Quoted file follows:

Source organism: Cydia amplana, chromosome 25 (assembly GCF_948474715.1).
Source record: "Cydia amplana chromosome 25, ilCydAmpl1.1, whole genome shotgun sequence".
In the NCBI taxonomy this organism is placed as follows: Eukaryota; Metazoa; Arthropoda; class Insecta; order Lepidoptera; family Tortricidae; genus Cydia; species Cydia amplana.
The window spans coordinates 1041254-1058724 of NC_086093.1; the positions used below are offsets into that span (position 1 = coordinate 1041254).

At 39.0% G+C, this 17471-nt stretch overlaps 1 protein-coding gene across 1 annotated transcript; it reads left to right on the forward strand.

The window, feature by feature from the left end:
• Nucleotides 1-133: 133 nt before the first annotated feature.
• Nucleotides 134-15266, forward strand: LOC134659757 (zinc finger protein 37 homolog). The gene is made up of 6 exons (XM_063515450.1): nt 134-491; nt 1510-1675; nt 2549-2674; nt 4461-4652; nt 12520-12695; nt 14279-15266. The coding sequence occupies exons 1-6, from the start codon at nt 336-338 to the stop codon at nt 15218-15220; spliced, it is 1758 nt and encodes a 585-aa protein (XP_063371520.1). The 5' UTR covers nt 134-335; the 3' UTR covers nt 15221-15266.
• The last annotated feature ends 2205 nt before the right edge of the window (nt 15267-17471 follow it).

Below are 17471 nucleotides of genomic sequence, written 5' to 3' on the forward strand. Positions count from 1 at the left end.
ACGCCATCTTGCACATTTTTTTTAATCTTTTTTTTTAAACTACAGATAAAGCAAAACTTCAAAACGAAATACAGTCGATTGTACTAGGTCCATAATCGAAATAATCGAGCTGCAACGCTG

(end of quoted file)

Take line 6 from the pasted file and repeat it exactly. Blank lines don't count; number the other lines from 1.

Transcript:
The window, feature by feature from the left end: